Although trains in Australia are not as ubiquitous or frequent as in East Asia or Europe, travelling in Australia by train could be an interesting way to cross the country. Unfortunately, outside the main Brisbane-Sydney-Melbourne corridor, Australia's sparse population means that trains usually take longer than driving yourself, and often work out more expensive than flying. A journey across the Great Australian Desert by train, however, is an experience in itself, and allows you to admire the sheer vastness of the Australian Outback, which may be more difficult if you're driving.
Prior to the advent of the automobile and air travel, trains formed the backbone of Australia's transportation network, and were frequently used to travel from country towns to their respective state capitals. After World War II, rail transport in Australia fell into a steep decline from which it never recovered. Many country lines were closed, while many others were reduced to serving only freight traffic. Today, passenger rail services in Australia continue to lag behind much of the rest of the developed world, and most of the intercity and country rail lines are primarily used for freight traffic, particularly the products of Australia's vast mining enterprises.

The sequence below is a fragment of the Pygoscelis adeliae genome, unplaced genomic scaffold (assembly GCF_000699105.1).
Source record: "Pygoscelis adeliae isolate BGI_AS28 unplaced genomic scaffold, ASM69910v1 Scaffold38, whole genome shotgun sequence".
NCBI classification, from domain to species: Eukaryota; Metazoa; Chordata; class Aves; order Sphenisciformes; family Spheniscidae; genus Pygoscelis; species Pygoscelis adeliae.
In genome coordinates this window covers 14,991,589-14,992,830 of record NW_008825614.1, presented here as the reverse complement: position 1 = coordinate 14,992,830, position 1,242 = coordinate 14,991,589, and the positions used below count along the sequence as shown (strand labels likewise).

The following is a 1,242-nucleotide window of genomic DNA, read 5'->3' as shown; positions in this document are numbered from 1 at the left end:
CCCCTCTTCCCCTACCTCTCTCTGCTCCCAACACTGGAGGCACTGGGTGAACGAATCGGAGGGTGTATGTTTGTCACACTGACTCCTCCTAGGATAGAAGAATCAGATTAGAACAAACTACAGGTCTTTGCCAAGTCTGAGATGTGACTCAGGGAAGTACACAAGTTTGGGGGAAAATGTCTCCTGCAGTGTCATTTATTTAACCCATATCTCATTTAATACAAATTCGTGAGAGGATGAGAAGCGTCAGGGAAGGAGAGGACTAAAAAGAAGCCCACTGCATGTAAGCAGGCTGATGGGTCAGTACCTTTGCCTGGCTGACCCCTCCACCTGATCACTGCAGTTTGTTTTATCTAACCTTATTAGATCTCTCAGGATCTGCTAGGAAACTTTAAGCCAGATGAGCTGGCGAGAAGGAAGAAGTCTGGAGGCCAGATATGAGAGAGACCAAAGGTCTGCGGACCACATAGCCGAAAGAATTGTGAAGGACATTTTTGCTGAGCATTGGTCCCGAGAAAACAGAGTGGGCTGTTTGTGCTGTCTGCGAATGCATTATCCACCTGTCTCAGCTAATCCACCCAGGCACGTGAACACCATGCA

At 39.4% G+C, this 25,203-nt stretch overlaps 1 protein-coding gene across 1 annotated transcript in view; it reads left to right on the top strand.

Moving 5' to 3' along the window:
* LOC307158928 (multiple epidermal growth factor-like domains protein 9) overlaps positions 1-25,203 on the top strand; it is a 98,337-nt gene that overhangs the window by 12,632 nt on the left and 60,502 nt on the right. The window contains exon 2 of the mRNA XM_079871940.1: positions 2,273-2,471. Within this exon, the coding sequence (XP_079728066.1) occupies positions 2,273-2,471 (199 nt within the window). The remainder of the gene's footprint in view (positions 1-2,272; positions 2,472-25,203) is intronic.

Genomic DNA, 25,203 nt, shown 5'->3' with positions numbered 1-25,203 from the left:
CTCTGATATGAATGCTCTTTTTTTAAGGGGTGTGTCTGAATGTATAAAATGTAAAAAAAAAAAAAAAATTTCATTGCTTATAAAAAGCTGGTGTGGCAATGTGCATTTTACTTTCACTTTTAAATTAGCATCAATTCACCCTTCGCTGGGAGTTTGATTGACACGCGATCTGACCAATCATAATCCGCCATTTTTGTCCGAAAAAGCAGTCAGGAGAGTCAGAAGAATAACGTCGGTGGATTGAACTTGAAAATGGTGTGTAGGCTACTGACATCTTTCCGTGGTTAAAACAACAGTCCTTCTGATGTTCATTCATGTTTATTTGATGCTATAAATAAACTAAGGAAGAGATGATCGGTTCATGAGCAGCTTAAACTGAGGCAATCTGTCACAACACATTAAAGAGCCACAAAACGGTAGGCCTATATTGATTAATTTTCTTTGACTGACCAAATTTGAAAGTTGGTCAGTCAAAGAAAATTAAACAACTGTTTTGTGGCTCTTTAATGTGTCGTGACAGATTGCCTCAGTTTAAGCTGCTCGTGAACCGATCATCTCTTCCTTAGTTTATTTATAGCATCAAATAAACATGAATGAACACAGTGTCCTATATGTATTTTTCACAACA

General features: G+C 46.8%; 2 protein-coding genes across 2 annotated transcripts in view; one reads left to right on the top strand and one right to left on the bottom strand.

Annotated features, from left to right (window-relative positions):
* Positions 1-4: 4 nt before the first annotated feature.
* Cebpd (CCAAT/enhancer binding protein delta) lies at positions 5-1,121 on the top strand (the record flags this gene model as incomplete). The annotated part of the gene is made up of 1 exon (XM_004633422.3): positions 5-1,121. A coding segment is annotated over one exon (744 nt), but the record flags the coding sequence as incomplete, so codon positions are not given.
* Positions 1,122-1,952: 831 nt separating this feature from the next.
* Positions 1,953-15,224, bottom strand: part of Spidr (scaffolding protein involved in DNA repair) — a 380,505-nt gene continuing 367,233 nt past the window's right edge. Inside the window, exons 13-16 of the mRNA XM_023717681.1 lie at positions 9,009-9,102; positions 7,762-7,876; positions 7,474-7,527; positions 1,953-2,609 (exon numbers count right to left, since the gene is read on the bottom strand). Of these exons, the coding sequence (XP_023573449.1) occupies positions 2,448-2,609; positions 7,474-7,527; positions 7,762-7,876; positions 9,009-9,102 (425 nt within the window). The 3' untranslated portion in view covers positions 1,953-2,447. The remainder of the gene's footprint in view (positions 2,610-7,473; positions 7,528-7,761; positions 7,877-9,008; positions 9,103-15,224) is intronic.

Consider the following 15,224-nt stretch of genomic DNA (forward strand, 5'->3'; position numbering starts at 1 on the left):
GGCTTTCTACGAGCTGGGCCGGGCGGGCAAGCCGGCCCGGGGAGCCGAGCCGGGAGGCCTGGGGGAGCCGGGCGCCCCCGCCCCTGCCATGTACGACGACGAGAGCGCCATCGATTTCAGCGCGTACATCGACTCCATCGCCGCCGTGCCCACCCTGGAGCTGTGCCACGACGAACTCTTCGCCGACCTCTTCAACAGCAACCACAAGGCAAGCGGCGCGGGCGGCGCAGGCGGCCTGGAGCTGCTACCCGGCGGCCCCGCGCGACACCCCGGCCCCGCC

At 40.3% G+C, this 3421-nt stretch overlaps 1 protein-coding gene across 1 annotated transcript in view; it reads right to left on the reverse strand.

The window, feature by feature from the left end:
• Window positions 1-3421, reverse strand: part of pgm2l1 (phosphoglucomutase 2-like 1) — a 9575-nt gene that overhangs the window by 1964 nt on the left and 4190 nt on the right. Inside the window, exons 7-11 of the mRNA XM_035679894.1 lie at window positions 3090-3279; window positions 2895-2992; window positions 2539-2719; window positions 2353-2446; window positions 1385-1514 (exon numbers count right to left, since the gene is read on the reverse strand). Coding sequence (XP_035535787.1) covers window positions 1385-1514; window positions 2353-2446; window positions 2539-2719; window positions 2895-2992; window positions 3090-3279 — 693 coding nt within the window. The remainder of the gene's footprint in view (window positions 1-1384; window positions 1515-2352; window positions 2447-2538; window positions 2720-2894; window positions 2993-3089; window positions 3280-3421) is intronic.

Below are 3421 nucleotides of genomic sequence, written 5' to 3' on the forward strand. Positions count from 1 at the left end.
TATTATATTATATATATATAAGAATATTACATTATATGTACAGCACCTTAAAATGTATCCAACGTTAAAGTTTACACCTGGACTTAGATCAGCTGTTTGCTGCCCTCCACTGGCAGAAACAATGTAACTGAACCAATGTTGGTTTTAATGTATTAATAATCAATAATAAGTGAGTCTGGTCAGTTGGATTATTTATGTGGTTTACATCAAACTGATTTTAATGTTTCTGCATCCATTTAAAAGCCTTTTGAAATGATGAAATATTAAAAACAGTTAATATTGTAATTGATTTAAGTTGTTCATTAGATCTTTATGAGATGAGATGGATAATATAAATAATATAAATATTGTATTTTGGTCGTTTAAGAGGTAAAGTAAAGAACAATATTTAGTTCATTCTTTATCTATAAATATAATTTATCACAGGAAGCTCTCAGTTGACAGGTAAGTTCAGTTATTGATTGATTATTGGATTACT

Since the beginning, the building and operation of railways in Australia had largely been left to the individual states, with different states even using different gauges. Authorities in London saw the problem early on and tried to intervene, but unlike in Ireland, they failed. As a result of a lack of cooperation, the railway network of each state for the most part developed independently of the others, and at one point taking the train between two different states would require a break-of-gauge. The Melbourne-Adelaide railway was an exception: it was completed using a single broad gauge in 1887. Nevertheless, from the 1930s to 1990s, interstate lines were progressively converted to standard gauge, thus allowing through-services between most of Australia's mainland capital cities. The final stretch of Australia's national rail network, the Adelaide-Darwin line, was only completed (primarily to serve freight trains) in 2004.